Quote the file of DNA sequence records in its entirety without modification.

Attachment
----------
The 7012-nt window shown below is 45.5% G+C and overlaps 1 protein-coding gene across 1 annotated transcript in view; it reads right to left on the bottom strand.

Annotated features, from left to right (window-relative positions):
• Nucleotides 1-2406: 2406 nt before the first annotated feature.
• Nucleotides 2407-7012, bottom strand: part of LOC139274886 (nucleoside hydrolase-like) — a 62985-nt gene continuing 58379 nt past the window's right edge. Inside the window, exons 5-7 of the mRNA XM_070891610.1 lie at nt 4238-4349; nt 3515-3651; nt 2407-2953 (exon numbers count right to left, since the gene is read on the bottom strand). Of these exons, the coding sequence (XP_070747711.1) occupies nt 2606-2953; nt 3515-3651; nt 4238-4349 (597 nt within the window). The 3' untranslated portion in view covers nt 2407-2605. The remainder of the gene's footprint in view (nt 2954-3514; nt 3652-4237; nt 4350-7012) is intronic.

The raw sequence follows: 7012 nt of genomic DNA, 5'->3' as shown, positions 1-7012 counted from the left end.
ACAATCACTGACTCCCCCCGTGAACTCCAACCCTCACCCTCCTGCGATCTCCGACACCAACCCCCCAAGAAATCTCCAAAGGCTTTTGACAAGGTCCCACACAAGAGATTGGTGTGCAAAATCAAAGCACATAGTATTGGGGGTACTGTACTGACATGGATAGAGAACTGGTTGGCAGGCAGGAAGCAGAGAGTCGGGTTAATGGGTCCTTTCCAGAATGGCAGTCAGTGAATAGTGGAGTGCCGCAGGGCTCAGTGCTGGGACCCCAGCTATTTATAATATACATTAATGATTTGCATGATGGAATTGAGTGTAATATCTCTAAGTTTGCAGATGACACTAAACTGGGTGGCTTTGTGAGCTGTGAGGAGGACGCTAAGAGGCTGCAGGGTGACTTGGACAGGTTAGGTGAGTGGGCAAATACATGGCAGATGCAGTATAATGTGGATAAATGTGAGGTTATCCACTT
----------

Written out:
The 7012-nt window shown below is 45.5% G+C and overlaps 1 protein-coding gene across 1 annotated transcript in view; it reads right to left on the bottom strand.

Annotated features, from left to right (window-relative positions):
• Nucleotides 1-2406: 2406 nt before the first annotated feature.
• Nucleotides 2407-7012, bottom strand: part of LOC139274886 (nucleoside hydrolase-like) — a 62985-nt gene continuing 58379 nt past the window's right edge. Inside the window, exons 5-7 of the mRNA XM_070891610.1 lie at nt 4238-4349; nt 3515-3651; nt 2407-2953 (exon numbers count right to left, since the gene is read on the bottom strand). Of these exons, the coding sequence (XP_070747711.1) occupies nt 2606-2953; nt 3515-3651; nt 4238-4349 (597 nt within the window). The 3' untranslated portion in view covers nt 2407-2605. The remainder of the gene's footprint in view (nt 2954-3514; nt 3652-4237; nt 4350-7012) is intronic.

The raw sequence follows: 7012 nt of genomic DNA, 5'->3' as shown, positions 1-7012 counted from the left end.
ACAATCACTGACTCCCCCCGTGAACTCCAACCCTCACCCTCCTGCGATCTCCGACACCAACCCCCCAAGAAATCTCCAAAGGCTTTTGACAAGGTCCCACACAAGAGATTGGTGTGCAAAATCAAAGCACATAGTATTGGGGGTACTGTACTGACATGGATAGAGAACTGGTTGGCAGGCAGGAAGCAGAGAGTCGGGTTAATGGGTCCTTTCCAGAATGGCAGTCAGTGAATAGTGGAGTGCCGCAGGGCTCAGTGCTGGGACCCCAGCTATTTATAATATACATTAATGATTTGCATGATGGAATTGAGTGTAATATCTCTAAGTTTGCAGATGACACTAAACTGGGTGGCTTTGTGAGCTGTGAGGAGGACGCTAAGAGGCTGCAGGGTGACTTGGACAGGTTAGGTGAGTGGGCAAATACATGGCAGATGCAGTATAATGTGGATAAATGTGAGGTTATCCACTT